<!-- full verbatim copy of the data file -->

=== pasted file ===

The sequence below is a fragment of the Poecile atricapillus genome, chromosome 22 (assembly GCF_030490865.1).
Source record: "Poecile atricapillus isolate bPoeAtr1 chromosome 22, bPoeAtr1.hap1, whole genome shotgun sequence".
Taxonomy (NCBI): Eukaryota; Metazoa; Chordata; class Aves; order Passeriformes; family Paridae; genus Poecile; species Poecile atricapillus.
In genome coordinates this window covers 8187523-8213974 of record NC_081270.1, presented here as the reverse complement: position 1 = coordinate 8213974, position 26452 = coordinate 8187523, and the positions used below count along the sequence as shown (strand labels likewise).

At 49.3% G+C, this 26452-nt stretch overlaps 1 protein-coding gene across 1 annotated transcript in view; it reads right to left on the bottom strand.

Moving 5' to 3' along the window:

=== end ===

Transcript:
The sequence below is a fragment of the Poecile atricapillus genome, chromosome 22 (assembly GCF_030490865.1).
Source record: "Poecile atricapillus isolate bPoeAtr1 chromosome 22, bPoeAtr1.hap1, whole genome shotgun sequence".
Taxonomy (NCBI): Eukaryota; Metazoa; Chordata; class Aves; order Passeriformes; family Paridae; genus Poecile; species Poecile atricapillus.
In genome coordinates this window covers 8187523-8213974 of record NC_081270.1, presented here as the reverse complement: position 1 = coordinate 8213974, position 26452 = coordinate 8187523, and the positions used below count along the sequence as shown (strand labels likewise).

At 49.3% G+C, this 26452-nt stretch overlaps 1 protein-coding gene across 1 annotated transcript in view; it reads right to left on the bottom strand.

Moving 5' to 3' along the window: